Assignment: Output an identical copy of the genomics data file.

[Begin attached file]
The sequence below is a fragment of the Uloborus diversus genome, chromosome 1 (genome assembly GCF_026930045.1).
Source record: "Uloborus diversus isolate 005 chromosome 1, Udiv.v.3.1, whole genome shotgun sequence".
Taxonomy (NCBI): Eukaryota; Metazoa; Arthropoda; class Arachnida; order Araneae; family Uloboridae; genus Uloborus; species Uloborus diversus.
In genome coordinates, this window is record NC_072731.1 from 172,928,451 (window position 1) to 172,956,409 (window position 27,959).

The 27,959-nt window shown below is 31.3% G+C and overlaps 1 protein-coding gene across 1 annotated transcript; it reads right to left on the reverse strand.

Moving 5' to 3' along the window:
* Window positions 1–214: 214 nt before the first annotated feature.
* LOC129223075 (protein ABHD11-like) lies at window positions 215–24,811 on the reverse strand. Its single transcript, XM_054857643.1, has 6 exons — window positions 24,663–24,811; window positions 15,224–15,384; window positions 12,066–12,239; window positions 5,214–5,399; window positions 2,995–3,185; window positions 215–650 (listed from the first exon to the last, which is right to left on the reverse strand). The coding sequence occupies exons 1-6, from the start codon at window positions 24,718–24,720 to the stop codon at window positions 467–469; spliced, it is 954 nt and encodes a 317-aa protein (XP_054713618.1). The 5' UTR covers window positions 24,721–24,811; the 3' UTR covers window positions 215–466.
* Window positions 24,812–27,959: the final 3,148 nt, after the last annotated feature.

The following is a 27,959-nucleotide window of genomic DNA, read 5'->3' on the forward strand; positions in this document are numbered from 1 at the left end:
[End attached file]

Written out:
The sequence below is a fragment of the Uloborus diversus genome, chromosome 1 (genome assembly GCF_026930045.1).
Source record: "Uloborus diversus isolate 005 chromosome 1, Udiv.v.3.1, whole genome shotgun sequence".
Taxonomy (NCBI): Eukaryota; Metazoa; Arthropoda; class Arachnida; order Araneae; family Uloboridae; genus Uloborus; species Uloborus diversus.
In genome coordinates, this window is record NC_072731.1 from 172,928,451 (window position 1) to 172,956,409 (window position 27,959).

The 27,959-nt window shown below is 31.3% G+C and overlaps 1 protein-coding gene across 1 annotated transcript; it reads right to left on the reverse strand.

Moving 5' to 3' along the window:
* Window positions 1–214: 214 nt before the first annotated feature.
* LOC129223075 (protein ABHD11-like) lies at window positions 215–24,811 on the reverse strand. Its single transcript, XM_054857643.1, has 6 exons — window positions 24,663–24,811; window positions 15,224–15,384; window positions 12,066–12,239; window positions 5,214–5,399; window positions 2,995–3,185; window positions 215–650 (listed from the first exon to the last, which is right to left on the reverse strand). The coding sequence occupies exons 1-6, from the start codon at window positions 24,718–24,720 to the stop codon at window positions 467–469; spliced, it is 954 nt and encodes a 317-aa protein (XP_054713618.1). The 5' UTR covers window positions 24,721–24,811; the 3' UTR covers window positions 215–466.
* Window positions 24,812–27,959: the final 3,148 nt, after the last annotated feature.

The following is a 27,959-nucleotide window of genomic DNA, read 5'->3' on the forward strand; positions in this document are numbered from 1 at the left end: